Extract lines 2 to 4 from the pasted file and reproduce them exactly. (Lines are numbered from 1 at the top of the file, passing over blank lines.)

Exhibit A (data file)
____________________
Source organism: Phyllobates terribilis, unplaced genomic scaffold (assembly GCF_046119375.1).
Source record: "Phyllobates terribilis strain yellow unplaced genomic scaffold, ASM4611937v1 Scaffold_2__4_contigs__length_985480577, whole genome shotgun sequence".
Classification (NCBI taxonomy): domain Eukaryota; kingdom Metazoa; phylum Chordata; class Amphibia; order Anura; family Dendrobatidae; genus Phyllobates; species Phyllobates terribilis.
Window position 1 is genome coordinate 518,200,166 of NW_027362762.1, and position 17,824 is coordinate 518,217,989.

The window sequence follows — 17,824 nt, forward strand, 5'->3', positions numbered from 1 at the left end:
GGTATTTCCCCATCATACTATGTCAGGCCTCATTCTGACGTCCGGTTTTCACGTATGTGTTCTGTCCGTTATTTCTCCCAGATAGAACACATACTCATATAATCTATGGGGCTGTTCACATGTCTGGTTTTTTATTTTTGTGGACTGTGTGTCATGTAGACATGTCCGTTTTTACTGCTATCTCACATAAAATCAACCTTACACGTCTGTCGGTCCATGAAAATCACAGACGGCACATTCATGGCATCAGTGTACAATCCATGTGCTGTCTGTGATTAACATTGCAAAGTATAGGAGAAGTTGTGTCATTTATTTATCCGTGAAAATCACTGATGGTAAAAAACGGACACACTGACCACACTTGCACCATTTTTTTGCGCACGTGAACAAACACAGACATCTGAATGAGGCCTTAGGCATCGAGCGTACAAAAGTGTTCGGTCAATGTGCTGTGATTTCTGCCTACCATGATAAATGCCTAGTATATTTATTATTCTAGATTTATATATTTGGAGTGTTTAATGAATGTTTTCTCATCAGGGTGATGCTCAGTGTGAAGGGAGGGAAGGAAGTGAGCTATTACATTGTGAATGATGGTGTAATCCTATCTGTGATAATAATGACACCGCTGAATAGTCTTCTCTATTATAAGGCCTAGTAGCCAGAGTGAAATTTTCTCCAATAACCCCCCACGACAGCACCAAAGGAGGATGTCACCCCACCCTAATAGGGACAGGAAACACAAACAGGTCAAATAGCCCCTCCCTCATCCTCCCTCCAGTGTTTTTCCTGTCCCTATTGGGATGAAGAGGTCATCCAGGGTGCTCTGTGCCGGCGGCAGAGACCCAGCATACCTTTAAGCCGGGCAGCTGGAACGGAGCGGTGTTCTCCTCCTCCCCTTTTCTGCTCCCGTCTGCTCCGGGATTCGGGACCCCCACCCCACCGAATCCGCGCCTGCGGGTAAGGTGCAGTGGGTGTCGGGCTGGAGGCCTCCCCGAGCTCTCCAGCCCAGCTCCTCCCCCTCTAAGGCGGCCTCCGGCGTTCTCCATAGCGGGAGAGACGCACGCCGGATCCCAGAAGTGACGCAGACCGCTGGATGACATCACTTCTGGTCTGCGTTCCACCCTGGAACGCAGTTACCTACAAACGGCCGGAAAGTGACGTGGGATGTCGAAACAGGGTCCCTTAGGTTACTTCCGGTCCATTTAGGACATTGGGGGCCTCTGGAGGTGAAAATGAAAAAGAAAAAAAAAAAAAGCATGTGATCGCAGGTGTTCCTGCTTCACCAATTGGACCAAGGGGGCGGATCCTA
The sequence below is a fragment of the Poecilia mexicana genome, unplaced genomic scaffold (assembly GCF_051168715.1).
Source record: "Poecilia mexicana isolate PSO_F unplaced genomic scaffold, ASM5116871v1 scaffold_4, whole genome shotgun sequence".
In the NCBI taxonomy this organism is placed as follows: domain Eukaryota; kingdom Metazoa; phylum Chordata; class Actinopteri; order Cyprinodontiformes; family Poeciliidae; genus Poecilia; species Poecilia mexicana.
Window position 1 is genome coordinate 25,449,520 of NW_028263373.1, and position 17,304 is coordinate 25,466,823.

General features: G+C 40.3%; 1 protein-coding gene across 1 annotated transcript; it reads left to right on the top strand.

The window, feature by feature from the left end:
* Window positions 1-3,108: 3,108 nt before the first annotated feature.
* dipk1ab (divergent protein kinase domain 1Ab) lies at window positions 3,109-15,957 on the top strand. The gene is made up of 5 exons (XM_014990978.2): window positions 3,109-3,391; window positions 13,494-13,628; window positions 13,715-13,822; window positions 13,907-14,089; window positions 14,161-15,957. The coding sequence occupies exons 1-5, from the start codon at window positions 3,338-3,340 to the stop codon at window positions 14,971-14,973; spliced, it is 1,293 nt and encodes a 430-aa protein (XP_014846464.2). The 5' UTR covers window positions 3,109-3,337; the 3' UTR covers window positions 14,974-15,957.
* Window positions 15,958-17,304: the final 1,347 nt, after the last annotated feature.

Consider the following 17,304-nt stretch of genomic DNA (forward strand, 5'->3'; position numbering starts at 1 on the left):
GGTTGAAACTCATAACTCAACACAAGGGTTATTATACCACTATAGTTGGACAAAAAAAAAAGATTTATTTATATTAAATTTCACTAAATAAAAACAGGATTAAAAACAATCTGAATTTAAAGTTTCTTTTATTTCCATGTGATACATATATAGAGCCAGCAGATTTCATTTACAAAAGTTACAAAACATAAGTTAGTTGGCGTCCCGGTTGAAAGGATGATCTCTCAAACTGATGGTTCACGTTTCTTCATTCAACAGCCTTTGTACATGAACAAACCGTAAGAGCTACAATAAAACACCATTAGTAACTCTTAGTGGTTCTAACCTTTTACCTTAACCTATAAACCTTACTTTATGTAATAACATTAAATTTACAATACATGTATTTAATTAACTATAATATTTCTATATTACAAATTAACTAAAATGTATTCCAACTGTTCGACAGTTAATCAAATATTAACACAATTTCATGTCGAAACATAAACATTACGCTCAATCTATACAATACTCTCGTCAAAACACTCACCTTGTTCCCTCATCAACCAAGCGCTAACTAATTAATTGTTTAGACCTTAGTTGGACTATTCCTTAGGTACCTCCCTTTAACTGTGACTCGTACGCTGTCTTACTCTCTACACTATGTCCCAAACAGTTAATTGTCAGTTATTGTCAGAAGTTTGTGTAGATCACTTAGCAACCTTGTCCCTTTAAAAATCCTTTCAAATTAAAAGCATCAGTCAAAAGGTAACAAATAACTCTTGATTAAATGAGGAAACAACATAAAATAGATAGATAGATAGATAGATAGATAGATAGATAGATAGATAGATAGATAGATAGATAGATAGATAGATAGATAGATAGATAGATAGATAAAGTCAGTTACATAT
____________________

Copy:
Source record: "Phyllobates terribilis strain yellow unplaced genomic scaffold, ASM4611937v1 Scaffold_2__4_contigs__length_985480577, whole genome shotgun sequence".
Classification (NCBI taxonomy): domain Eukaryota; kingdom Metazoa; phylum Chordata; class Amphibia; order Anura; family Dendrobatidae; genus Phyllobates; species Phyllobates terribilis.
Window position 1 is genome coordinate 518,200,166 of NW_027362762.1, and position 17,824 is coordinate 518,217,989.